Assault and battery are two distinct crimes. Though assault is not exactly the same as battery, the two are commonly charged as a single crime of assault and battery. An individual can be found guilty of assault and battery as a single crime when an assault ultimately leads to battery.
From Oklahoma City defense attorney Jacqui Ford, here’s everything you need to know about assault and battery, and what to do if you’re charged with either.
Defining Assault in Oklahoma
According to Oklahoma law, assault is a threat or an attempt to induce physical harm on another individual. The threat must include a physical action such as raising one’s fist toward a victim or charging in his or her direction.
Defining Battery in Oklahoma
Battery is an individual’s intentional use of force against an individual who causes harm to another person. Some simple examples that qualify as battery in Oklahoma include:
- Spitting on someone
- Slapping someone
- Punching a person
This means following through on a threat by striking a person can result in a charge of assault and battery as a single crime.
Assault and Battery With a Dangerous Weapon
It is important to distinguish between regular assault and battery and assault and battery with a dangerous weapon.
Assault and battery with a dangerous weapon is committed when one acts with an intent to induce physical harm to another person, with a dangerous or sharp weapon, or by shooting another person with a gun.
In the state of Oklahoma, the intent to induce physical harm is defined as one’s intent to induce harm to another individual, regardless of its severity.
An individual found guilty of aggravated assault and battery will have a serious felony on their record that dramatically reduces “life chances” across the years and decades to come.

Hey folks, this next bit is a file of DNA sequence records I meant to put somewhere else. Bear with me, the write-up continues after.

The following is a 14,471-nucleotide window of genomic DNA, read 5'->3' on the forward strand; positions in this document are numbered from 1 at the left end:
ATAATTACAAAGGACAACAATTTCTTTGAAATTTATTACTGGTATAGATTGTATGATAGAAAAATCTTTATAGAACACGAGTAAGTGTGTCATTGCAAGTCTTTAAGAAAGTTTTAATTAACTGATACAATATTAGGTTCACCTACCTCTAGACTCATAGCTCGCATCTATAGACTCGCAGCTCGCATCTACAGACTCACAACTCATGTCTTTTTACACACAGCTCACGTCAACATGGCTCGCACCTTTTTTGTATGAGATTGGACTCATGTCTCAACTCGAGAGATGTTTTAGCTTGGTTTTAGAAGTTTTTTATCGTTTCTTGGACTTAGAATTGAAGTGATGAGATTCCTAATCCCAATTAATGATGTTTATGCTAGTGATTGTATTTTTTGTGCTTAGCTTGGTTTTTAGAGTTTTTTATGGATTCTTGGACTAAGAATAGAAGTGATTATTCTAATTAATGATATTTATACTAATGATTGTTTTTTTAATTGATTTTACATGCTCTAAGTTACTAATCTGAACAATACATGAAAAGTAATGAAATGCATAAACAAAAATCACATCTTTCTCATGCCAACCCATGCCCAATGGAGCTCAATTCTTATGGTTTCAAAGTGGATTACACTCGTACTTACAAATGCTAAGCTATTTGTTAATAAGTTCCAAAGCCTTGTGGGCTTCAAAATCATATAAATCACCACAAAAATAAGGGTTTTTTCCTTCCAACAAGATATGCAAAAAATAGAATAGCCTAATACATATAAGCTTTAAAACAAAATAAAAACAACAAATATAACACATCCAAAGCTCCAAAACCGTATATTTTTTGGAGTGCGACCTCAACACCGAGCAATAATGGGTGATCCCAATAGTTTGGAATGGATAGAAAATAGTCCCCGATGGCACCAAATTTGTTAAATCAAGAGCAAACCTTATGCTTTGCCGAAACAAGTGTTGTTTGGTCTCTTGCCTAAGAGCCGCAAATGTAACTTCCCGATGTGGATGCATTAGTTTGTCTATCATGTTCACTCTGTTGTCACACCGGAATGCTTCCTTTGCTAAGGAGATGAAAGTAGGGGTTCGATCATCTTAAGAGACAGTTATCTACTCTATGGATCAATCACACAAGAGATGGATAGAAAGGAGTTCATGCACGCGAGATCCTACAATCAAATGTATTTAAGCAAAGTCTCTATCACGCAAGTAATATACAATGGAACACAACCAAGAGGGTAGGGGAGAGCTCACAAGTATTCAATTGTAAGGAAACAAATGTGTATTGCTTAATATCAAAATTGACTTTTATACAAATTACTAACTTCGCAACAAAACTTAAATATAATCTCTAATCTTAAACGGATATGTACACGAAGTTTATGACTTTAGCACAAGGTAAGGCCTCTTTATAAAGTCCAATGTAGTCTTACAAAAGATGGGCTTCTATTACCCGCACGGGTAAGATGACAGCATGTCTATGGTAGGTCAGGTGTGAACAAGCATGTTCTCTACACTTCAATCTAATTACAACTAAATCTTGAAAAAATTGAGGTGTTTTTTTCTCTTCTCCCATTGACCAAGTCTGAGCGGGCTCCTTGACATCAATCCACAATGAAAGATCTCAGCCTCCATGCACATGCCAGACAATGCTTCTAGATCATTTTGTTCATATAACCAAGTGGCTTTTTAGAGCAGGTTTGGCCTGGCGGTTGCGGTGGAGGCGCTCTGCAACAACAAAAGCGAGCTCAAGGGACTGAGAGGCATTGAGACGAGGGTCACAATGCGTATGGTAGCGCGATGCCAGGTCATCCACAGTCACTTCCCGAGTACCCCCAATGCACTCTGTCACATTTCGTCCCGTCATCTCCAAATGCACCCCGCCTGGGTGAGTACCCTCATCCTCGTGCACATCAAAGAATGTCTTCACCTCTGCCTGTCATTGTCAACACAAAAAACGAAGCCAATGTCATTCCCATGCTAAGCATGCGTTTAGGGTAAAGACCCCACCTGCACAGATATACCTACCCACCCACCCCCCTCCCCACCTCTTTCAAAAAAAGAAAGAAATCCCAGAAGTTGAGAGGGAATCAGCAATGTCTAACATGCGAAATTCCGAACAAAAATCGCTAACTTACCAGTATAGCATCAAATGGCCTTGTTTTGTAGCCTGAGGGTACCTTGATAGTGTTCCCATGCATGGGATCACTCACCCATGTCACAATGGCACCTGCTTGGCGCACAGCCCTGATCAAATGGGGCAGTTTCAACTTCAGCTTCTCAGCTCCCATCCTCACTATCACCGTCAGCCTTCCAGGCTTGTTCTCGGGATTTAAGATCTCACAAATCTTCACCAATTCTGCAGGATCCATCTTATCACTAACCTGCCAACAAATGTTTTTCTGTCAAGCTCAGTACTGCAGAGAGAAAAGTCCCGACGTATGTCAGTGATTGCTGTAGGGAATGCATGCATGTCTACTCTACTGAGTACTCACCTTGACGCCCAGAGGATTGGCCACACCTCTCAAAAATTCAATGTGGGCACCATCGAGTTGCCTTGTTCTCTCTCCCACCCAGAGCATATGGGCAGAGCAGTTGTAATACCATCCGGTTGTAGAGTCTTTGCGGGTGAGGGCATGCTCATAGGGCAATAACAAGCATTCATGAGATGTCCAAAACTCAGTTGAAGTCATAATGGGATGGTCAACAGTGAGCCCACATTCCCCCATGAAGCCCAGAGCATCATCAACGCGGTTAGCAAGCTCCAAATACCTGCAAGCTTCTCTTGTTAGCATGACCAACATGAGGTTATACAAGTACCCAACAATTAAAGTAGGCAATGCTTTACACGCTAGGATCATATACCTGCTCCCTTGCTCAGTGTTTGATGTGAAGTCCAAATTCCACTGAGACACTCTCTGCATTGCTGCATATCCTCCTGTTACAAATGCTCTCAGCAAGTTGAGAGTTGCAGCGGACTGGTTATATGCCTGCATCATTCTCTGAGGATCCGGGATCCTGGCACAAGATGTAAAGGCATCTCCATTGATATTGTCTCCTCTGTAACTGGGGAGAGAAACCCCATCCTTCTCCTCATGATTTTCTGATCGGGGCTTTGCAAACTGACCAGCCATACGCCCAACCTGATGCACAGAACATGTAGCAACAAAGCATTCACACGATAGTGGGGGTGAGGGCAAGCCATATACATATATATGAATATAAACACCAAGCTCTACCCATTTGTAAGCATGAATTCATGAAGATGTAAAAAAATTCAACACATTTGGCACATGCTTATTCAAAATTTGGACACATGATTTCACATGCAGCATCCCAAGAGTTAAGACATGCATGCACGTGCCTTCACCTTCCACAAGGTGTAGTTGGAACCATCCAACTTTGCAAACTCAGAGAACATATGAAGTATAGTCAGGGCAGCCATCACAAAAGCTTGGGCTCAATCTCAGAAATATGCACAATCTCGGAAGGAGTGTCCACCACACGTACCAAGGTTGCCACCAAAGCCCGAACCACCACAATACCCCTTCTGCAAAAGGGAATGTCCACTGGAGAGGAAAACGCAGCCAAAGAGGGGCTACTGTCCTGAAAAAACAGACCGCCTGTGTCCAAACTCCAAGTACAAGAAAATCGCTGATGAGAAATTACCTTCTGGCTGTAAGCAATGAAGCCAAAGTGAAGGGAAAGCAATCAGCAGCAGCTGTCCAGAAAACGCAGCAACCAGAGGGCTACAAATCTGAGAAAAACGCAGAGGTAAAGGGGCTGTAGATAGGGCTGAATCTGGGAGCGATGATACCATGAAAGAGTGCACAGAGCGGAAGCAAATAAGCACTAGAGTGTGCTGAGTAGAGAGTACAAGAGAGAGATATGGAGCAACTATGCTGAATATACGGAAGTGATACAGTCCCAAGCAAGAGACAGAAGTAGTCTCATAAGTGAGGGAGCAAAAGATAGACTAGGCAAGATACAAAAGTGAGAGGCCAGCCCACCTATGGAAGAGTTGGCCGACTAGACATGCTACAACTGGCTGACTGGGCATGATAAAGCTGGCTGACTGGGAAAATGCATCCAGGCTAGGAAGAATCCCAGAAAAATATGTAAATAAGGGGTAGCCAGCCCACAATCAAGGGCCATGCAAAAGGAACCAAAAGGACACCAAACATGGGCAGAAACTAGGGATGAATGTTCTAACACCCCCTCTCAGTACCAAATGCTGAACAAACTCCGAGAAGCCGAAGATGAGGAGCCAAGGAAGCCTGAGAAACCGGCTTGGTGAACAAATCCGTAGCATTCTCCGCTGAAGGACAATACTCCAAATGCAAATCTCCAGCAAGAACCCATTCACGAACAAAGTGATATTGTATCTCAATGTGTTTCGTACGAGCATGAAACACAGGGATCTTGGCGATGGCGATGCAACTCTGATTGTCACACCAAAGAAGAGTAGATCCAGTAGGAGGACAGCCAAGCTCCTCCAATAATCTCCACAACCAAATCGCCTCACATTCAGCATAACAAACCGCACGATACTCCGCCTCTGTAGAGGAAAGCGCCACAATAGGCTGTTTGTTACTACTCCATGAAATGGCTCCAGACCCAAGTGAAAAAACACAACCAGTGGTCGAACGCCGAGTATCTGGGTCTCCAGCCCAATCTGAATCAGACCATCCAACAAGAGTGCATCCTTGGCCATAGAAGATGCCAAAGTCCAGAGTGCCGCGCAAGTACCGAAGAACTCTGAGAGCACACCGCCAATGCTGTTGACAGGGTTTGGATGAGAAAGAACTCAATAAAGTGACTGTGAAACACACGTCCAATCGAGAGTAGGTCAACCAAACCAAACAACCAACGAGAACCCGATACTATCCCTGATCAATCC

Defining Deadly Weapons
Deadly or dangerous weapons are objects meant to inflict harsh bodily injury or a life-threatening injury. Such a weapon must be used in a way that could cause such an injury. Otherwise, the object in question will not qualify as a deadly or dangerous weapon.
Common examples of deadly weapons include knives and firearms.
However, even something like a baseball bat qualifies as a deadly weapon as it can be used in a manner that induces serious harm. As long as the object can cause death, visible disfigurement, a broken bone, or other serious harm, it qualifies as a dangerous or deadly weapon.
The use of such a weapon makes assault and battery that much more of a serious crime.
Assault and Battery Penalties in Oklahoma
An individual who commits assault, battery, or assault and battery with a dangerous weapon faces harsh penalties.
The worst possible penalty ican be upwards of a full decade in prison.
The other end of the penalty spectrum is a year in jail.
If a medical provider is assaulted with a deadly weapon, the crime is punishable by upwards of a full year in jail, a $1,000 fine or both. A penalty of life in prison is possible for those who shoot a family member or an individual with whom one has a child, as it qualifies as domestic abuse.
An individual convicted of assault and battery or either of these offenses might be required to pay restitution.
Restitution payments are necessary to reimburse the victim for expenses related to the crime.
As an example, restitution is paid to cover the cost of related medical treatment, replacing damaged or destroyed property and/or mental counseling necessary in the aftermath of the crime.
Contact Jacqui Ford Law Today
Assault and battery charges have the potential to ruin your life. But you do not need to assume you will be found guilty following this unfortunate event. At Jacqui Ford Law, we do everything in our power to advocate on our clients’ behalf and prevent guilty verdicts.
Contact our law office today to learn more about how we can combat your assault and battery charge and get your life back on track.